Defendant moved for summary judgment dismissing the complaint. Abandoning its anti-stacking and deemer arguments, it relied exclusively on N.J.S.A. 39:6A-13.1. The trial Judge, concluding that the suit was not thereunder barred, granted plaintiff's cross-motion for summary judgment, adjudicating Aetna's liability for PIP payments in excess of $50,000. Aetna appeals.
At the outset, we assume that Aetna's abandonment of its anti-stacking argument was based on Judge King's analysis in Martin v. Prudential Ins. Co., 255 N.J. Super. 524, 605 A.2d 762 (App. Div. 1992), of the import of N.J.S.A. 39:6A-4.2. That provision, enacted in 1983, has a two-pronged significance. First, it renders the named insured's personal injury protection the primary coverage as well as the primary coverage of resident relatives of the insured's household not having their own insurance. Second, it has an anti-stacking provision preventing recovery of PIP benefits under more than one automobile policy for injuries sustained in a single accident. Martin construed the anti-stacking provision in the context of a Pennsylvania resident who had her own Pennsylvania family automobile policy and who was injured in New Jersey while a passenger in a New Jersey-registered automobile. The Pennsylvania policy afforded medical benefits of $10,000. Martin obtained and exhausted those benefits under that policy. She then sought PIP benefits from her host driver's New Jersey policy issued by Prudential Insurance Company. Prudential argued that by having accepted the medical pay limits on her own policy, Martin was precluded by N.J.S.A. 39:6A-4.2 from recourse against its policy. In rejecting that argument, this court held that the anti-stacking provision, intended to prevent double recovery, did not apply. Judge King reasoned as follows:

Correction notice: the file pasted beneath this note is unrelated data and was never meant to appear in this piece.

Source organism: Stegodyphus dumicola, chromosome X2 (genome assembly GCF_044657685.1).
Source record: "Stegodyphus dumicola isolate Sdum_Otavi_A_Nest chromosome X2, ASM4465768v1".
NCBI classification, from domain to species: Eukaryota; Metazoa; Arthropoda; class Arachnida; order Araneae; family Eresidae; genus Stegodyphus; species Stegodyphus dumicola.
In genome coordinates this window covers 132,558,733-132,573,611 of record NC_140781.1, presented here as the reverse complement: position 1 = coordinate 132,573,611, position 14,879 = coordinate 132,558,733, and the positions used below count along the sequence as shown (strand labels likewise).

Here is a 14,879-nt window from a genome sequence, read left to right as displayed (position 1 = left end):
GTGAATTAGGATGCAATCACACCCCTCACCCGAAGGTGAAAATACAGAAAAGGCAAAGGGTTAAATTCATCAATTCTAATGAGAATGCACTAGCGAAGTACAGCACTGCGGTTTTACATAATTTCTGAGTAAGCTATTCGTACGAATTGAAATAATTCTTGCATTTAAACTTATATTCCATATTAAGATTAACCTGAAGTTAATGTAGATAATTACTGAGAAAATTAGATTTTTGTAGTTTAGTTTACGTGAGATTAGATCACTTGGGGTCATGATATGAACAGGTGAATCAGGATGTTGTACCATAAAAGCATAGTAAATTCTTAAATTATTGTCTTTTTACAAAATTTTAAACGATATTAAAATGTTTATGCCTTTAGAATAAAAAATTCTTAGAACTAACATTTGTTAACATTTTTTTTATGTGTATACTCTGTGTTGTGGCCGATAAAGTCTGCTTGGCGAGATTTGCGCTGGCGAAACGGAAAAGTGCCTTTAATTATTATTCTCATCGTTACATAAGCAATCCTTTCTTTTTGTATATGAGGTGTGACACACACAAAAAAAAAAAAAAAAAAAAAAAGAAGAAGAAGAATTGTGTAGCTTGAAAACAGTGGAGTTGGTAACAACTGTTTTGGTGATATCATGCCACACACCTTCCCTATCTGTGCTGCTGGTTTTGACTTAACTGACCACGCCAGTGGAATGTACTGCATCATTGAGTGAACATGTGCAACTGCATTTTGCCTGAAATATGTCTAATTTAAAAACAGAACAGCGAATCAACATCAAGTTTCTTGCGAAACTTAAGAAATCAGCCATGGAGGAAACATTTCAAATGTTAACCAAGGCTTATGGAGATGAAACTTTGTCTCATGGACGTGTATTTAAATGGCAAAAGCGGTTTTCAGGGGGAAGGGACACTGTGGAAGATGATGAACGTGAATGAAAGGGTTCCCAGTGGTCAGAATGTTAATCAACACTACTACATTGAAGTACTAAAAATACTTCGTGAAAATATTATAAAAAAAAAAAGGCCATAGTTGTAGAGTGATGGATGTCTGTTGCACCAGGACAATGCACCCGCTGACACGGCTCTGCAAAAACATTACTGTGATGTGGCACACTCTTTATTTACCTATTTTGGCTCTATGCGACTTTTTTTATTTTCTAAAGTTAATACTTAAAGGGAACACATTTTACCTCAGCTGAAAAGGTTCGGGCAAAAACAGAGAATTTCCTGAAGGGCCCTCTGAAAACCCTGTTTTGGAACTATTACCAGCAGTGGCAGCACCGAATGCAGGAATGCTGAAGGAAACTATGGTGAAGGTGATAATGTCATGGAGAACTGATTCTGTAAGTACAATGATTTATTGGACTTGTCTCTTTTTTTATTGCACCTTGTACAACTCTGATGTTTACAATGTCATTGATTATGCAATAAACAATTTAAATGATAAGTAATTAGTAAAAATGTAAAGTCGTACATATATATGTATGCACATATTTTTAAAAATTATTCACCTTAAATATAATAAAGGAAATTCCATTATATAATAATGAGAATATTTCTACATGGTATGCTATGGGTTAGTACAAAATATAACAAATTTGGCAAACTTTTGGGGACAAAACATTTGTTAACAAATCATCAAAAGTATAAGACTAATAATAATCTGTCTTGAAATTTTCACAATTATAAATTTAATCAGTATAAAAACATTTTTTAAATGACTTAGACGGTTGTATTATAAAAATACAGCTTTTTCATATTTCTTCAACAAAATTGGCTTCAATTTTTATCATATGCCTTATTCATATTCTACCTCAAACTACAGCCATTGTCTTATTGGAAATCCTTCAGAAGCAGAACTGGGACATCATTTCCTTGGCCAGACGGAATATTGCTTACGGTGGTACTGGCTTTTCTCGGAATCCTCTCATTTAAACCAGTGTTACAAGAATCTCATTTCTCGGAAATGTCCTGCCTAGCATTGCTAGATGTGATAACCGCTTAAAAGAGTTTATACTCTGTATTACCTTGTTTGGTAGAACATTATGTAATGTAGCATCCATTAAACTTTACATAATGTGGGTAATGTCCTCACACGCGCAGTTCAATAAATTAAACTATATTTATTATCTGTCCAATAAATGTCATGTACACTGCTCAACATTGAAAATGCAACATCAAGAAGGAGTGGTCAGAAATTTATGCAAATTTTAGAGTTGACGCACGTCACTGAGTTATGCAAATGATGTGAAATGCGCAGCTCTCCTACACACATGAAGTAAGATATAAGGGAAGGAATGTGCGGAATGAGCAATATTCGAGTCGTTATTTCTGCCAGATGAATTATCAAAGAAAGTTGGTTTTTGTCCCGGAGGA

While the language of N.J.S.A. 39:6A-4.2 may arguably support more than one interpretation, including that advanced here by Prudential, we conclude that the construction urged by appellant Martin is the correct one.
Discerning the will of the legislature in this case is neither difficult nor a matter of first impression. Our courts have consistently held that the language under consideration here//--"no person shall recover personal injury protection benefits under more than one automobile insurance policy for injuries sustained in any one accident"//--is a prohibition against double PIP recovery.
This case does not involve a double recovery. Prudential urges that Allstate's $10,000 payment under Martin's Pennsylvania-issued policy cut off any obligation it had to pay PIP benefits for her injuries. This interpretation requires us to conclude that the Legislature had some additional interest in placing a limitation on the source of PIP medical benefits, apart from its obvious interest in avoiding a double recovery. We find neither authority for this view nor reason behind it. The PIP statute provided for medical benefits coverage (unlimited in 1989) to "persons sustaining bodily injury while occupying" the automobile of the named insured. N.J.S.A. 39:6A-4. No attempt was made to limit the rights of nonresident guest passengers in New Jersey-insured vehicles who might have modest medical expense benefits under their own family policies in our sister states under diverse or disparate statutory schemes. We conclude that the Legislature did not intend by ...